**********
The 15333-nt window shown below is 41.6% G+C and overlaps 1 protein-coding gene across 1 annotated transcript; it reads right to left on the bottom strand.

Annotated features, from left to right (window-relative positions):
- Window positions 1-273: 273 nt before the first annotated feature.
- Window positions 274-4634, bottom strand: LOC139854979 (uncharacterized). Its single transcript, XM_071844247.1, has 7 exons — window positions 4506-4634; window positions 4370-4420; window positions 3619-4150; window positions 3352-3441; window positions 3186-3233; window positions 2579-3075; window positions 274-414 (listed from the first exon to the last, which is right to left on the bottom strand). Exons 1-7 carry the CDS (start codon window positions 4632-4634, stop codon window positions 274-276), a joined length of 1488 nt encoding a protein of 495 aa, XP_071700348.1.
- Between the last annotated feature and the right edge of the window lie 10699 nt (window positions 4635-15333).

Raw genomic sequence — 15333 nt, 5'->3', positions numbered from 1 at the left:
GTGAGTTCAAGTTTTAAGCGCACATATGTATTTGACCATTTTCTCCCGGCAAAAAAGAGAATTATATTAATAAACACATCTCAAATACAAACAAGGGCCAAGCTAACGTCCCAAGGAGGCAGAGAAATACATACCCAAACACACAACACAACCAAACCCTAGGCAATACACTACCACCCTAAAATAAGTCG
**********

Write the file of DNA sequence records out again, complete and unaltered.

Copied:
The 15333-nt window shown below is 41.6% G+C and overlaps 1 protein-coding gene across 1 annotated transcript; it reads right to left on the bottom strand.

Annotated features, from left to right (window-relative positions):
- Window positions 1-273: 273 nt before the first annotated feature.
- Window positions 274-4634, bottom strand: LOC139854979 (uncharacterized). Its single transcript, XM_071844247.1, has 7 exons — window positions 4506-4634; window positions 4370-4420; window positions 3619-4150; window positions 3352-3441; window positions 3186-3233; window positions 2579-3075; window positions 274-414 (listed from the first exon to the last, which is right to left on the bottom strand). Exons 1-7 carry the CDS (start codon window positions 4632-4634, stop codon window positions 274-276), a joined length of 1488 nt encoding a protein of 495 aa, XP_071700348.1.
- Between the last annotated feature and the right edge of the window lie 10699 nt (window positions 4635-15333).

Raw genomic sequence — 15333 nt, 5'->3', positions numbered from 1 at the left:
GTGAGTTCAAGTTTTAAGCGCACATATGTATTTGACCATTTTCTCCCGGCAAAAAAGAGAATTATATTAATAAACACATCTCAAATACAAACAAGGGCCAAGCTAACGTCCCAAGGAGGCAGAGAAATACATACCCAAACACACAACACAACCAAACCCTAGGCAATACACTACCACCCTAAAATAAGTCG